11 Songs, 39 Minutes

EDITORS’ NOTES

Yes, she does have what it takes - a howling voice big enough to stop a stampede, a generosity that projects through her music, and a genuine sense of blues history that allows her to pick worn tunes like Jimmy Reed's "Big Boss Man" and the Ruth Brown hit "Mama He Treats Your Daughter Mean" and turn them into fresh party fodder. Taylor moved from Chess Records to the Alligator label for this 1975 recording, and she brought a great band with her. Led by guitarist Mighty Joe Young, they put percolating primal funk behind Taylor for her own "Voodoo Woman" and slam home the shuffle "Trying to Make a Living." There's even a little country, a genre Taylor listened to on the radio when she was growing up in Memphis, via Web Pierce's "Honky Tonk Song." These days Taylor doesn't perform very often, but this is what her five-nights-a-week Chicago club sets must have sounded like 30 years ago.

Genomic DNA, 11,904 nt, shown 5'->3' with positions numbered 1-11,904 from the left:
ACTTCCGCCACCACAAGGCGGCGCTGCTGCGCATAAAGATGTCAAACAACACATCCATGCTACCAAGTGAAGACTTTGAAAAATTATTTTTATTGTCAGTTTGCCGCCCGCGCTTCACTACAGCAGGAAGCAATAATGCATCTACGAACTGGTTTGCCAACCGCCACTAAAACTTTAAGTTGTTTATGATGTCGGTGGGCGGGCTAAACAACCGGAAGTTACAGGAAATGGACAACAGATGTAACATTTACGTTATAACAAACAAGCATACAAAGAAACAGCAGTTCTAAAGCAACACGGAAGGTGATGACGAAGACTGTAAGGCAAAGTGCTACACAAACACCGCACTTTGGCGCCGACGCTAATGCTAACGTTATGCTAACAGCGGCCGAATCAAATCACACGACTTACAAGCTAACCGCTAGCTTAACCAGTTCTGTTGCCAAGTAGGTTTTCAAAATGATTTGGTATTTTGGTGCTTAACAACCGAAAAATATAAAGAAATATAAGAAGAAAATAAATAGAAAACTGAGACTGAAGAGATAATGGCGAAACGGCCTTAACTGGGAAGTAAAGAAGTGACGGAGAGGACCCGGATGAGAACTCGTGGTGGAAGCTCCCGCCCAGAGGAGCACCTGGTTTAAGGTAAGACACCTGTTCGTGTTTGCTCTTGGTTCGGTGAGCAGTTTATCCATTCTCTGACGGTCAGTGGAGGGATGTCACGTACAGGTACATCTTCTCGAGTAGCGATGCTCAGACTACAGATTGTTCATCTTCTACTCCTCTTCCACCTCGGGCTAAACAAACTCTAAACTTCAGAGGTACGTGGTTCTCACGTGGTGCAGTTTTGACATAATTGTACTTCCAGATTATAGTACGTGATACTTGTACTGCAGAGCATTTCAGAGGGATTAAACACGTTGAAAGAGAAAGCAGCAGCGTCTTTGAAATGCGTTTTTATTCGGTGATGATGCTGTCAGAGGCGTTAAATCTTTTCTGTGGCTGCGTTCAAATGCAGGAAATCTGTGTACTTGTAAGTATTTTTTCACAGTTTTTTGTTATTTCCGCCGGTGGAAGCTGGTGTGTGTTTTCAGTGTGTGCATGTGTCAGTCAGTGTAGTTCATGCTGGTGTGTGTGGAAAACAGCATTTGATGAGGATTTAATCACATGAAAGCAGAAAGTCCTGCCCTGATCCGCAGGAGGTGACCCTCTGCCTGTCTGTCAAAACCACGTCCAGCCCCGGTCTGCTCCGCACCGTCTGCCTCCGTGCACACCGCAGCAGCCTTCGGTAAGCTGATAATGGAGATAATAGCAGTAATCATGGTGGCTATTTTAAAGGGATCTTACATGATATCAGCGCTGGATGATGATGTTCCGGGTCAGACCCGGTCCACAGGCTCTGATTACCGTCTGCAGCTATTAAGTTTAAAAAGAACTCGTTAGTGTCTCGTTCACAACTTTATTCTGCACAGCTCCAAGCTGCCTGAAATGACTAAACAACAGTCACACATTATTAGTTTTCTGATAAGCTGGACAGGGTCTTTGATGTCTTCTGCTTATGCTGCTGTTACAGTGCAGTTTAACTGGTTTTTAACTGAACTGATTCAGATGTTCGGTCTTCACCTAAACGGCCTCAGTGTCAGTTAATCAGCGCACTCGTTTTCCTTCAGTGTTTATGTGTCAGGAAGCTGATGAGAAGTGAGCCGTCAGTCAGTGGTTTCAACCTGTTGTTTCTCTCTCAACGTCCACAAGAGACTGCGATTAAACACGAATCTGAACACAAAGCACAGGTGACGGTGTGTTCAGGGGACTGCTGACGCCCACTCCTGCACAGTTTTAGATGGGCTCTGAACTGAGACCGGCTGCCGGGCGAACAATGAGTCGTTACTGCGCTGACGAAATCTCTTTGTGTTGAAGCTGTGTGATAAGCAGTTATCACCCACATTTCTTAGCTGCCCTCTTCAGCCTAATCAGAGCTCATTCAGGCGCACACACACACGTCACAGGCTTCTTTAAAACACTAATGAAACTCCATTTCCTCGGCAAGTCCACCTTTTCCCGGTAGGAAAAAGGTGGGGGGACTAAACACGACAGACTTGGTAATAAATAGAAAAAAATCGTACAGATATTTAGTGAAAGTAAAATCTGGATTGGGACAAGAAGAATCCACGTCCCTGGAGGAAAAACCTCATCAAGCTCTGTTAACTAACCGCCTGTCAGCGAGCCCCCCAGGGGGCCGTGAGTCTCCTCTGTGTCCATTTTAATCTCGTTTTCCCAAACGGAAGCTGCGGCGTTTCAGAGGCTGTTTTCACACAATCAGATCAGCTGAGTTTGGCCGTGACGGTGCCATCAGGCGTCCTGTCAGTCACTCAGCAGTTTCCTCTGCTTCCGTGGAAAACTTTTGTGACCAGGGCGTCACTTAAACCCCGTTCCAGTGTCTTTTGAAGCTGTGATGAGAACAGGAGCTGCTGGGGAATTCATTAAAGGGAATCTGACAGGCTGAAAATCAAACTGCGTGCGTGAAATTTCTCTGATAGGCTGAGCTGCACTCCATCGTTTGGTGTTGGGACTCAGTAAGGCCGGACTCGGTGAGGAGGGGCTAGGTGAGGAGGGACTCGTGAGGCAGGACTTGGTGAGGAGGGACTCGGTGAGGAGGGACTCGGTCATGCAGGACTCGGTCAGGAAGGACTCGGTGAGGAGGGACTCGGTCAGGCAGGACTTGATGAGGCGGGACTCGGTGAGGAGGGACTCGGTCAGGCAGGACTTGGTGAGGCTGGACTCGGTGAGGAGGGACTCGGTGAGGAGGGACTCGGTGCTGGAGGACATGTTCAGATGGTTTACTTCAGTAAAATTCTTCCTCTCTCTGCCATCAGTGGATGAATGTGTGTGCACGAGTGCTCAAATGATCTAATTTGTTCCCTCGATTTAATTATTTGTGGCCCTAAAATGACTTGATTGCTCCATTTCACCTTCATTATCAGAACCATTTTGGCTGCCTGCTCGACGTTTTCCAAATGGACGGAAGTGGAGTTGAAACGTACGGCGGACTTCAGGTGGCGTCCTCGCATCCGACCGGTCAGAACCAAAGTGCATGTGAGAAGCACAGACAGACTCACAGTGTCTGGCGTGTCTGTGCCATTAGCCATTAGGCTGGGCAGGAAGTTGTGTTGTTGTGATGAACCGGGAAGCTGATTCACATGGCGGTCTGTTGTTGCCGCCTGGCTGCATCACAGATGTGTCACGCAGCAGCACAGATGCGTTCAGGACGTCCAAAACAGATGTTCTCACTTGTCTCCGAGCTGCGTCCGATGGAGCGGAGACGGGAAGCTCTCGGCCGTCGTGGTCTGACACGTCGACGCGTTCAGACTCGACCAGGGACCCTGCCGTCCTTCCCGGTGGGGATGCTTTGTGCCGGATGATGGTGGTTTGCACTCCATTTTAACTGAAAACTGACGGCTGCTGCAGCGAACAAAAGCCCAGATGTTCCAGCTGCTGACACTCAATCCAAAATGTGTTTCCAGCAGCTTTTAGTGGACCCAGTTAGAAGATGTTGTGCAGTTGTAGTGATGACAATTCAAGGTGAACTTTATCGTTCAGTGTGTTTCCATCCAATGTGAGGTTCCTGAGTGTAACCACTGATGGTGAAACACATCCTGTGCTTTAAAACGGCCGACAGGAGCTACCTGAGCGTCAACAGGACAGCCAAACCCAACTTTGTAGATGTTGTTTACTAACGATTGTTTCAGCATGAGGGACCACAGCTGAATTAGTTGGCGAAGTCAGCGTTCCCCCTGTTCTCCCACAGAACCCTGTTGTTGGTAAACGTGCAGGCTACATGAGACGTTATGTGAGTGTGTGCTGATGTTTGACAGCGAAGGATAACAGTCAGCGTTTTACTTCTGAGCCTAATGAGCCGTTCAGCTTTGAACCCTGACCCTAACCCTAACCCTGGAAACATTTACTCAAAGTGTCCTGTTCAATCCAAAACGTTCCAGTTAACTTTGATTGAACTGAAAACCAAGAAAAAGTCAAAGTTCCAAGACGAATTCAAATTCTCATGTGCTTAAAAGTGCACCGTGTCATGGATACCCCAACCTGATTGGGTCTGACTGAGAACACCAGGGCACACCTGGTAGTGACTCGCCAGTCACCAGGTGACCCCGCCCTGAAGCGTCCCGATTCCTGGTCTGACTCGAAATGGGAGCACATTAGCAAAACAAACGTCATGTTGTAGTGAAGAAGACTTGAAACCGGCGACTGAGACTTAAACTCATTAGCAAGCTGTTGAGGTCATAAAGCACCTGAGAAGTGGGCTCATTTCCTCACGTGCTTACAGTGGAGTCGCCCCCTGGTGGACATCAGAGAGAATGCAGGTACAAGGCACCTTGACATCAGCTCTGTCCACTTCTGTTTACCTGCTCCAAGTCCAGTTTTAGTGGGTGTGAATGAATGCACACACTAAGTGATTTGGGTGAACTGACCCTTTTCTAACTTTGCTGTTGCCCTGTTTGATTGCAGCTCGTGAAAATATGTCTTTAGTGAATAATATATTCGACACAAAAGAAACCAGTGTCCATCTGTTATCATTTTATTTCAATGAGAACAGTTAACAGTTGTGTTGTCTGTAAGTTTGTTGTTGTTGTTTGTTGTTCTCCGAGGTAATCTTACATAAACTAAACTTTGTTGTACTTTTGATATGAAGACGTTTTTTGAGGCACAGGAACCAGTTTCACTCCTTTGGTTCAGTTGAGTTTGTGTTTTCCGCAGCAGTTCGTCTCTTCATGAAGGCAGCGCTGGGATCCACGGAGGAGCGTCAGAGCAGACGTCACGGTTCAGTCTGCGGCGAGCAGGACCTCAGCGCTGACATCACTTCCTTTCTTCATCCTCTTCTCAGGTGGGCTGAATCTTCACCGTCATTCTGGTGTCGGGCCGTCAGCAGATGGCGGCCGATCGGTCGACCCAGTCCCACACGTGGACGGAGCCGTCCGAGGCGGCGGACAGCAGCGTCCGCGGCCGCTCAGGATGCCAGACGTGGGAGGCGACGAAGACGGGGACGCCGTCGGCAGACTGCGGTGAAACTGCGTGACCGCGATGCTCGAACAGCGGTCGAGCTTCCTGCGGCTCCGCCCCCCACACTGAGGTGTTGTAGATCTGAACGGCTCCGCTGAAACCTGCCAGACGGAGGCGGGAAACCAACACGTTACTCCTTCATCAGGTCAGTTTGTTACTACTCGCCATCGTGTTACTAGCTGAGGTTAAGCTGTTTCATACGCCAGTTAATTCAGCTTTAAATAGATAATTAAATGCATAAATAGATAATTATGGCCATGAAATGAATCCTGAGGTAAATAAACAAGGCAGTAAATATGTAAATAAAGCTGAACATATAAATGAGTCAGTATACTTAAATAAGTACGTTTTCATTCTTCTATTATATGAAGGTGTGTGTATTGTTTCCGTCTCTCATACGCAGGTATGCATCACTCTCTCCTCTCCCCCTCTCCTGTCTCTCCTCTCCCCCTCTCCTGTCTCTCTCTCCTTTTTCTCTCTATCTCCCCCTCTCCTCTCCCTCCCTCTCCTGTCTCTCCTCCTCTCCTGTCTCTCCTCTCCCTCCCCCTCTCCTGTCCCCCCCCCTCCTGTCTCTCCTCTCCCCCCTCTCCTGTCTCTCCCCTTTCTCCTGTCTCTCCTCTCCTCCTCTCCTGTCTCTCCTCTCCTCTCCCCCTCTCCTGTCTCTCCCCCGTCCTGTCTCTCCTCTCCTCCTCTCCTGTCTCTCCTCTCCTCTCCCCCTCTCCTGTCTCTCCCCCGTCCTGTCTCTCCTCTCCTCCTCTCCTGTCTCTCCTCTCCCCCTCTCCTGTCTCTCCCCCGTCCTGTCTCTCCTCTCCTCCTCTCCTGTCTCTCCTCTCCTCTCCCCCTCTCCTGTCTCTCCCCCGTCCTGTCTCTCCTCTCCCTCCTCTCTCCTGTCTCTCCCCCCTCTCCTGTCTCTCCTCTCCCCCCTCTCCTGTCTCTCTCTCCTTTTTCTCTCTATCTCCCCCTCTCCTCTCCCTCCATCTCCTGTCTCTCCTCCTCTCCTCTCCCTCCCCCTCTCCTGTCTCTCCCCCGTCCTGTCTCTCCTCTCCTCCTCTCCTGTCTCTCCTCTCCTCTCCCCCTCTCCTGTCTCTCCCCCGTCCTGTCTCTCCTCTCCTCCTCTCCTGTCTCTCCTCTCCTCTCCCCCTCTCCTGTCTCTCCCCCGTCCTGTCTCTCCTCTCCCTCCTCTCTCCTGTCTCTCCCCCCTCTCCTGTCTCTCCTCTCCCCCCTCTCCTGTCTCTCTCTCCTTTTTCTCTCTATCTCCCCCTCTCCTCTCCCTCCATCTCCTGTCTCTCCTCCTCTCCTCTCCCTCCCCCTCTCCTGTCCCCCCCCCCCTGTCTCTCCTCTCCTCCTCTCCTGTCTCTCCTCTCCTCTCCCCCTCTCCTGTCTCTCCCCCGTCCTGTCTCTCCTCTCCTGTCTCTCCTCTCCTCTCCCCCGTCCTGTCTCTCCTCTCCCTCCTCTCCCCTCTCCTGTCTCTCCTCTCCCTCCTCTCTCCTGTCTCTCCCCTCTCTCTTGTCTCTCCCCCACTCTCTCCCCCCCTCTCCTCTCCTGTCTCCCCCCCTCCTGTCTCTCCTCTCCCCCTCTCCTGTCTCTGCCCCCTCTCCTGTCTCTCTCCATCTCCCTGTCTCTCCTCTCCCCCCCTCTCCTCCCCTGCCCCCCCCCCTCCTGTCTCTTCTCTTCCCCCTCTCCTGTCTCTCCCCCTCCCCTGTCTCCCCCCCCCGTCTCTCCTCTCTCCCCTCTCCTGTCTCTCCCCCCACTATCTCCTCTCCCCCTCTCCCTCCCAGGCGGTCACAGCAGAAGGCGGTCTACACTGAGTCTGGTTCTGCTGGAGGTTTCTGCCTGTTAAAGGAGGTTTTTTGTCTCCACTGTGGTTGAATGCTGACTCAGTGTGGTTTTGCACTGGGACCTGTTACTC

EDITORS’ NOTES

Yes, she does have what it takes - a howling voice big enough to stop a stampede, a generosity that projects through her music, and a genuine sense of blues history that allows her to pick worn tunes like Jimmy Reed's "Big Boss Man" and the Ruth Brown hit "Mama He Treats Your Daughter Mean" and turn them into fresh party fodder. Taylor moved from Chess Records to the Alligator label for this 1975 recording, and she brought a great band with her. Led by guitarist Mighty Joe Young, they put percolating primal funk behind Taylor for her own "Voodoo Woman" and slam home the shuffle "Trying to Make a Living." There's even a little country, a genre Taylor listened to on the radio when she was growing up in Memphis, via Web Pierce's "Honky Tonk Song." These days Taylor doesn't perform very often, but this is what her five-nights-a-week Chicago club sets must have sounded like 30 years ago.

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